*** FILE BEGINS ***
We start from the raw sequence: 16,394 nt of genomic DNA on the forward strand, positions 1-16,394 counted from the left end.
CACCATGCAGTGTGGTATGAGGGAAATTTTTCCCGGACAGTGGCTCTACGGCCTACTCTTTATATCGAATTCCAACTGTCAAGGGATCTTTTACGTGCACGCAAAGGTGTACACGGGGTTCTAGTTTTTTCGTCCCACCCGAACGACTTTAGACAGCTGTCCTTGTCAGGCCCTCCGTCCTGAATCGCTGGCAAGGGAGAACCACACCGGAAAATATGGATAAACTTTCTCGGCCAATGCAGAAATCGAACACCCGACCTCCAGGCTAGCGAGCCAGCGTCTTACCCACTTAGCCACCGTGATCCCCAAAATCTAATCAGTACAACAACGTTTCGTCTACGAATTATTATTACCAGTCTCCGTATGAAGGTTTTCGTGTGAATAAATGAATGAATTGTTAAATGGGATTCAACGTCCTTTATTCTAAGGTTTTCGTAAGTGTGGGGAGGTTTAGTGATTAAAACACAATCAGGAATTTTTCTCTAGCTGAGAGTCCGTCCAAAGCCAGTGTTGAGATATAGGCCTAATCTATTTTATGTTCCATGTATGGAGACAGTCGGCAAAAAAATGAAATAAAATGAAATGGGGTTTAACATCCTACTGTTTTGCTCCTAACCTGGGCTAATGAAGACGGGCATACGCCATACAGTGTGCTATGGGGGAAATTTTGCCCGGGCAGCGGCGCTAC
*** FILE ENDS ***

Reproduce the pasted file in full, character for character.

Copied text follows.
We start from the raw sequence: 16,394 nt of genomic DNA on the forward strand, positions 1-16,394 counted from the left end.
CACCATGCAGTGTGGTATGAGGGAAATTTTTCCCGGACAGTGGCTCTACGGCCTACTCTTTATATCGAATTCCAACTGTCAAGGGATCTTTTACGTGCACGCAAAGGTGTACACGGGGTTCTAGTTTTTTCGTCCCACCCGAACGACTTTAGACAGCTGTCCTTGTCAGGCCCTCCGTCCTGAATCGCTGGCAAGGGAGAACCACACCGGAAAATATGGATAAACTTTCTCGGCCAATGCAGAAATCGAACACCCGACCTCCAGGCTAGCGAGCCAGCGTCTTACCCACTTAGCCACCGTGATCCCCAAAATCTAATCAGTACAACAACGTTTCGTCTACGAATTATTATTACCAGTCTCCGTATGAAGGTTTTCGTGTGAATAAATGAATGAATTGTTAAATGGGATTCAACGTCCTTTATTCTAAGGTTTTCGTAAGTGTGGGGAGGTTTAGTGATTAAAACACAATCAGGAATTTTTCTCTAGCTGAGAGTCCGTCCAAAGCCAGTGTTGAGATATAGGCCTAATCTATTTTATGTTCCATGTATGGAGACAGTCGGCAAAAAAATGAAATAAAATGAAATGGGGTTTAACATCCTACTGTTTTGCTCCTAACCTGGGCTAATGAAGACGGGCATACGCCATACAGTGTGCTATGGGGGAAATTTTGCCCGGGCAGCGGCGCTAC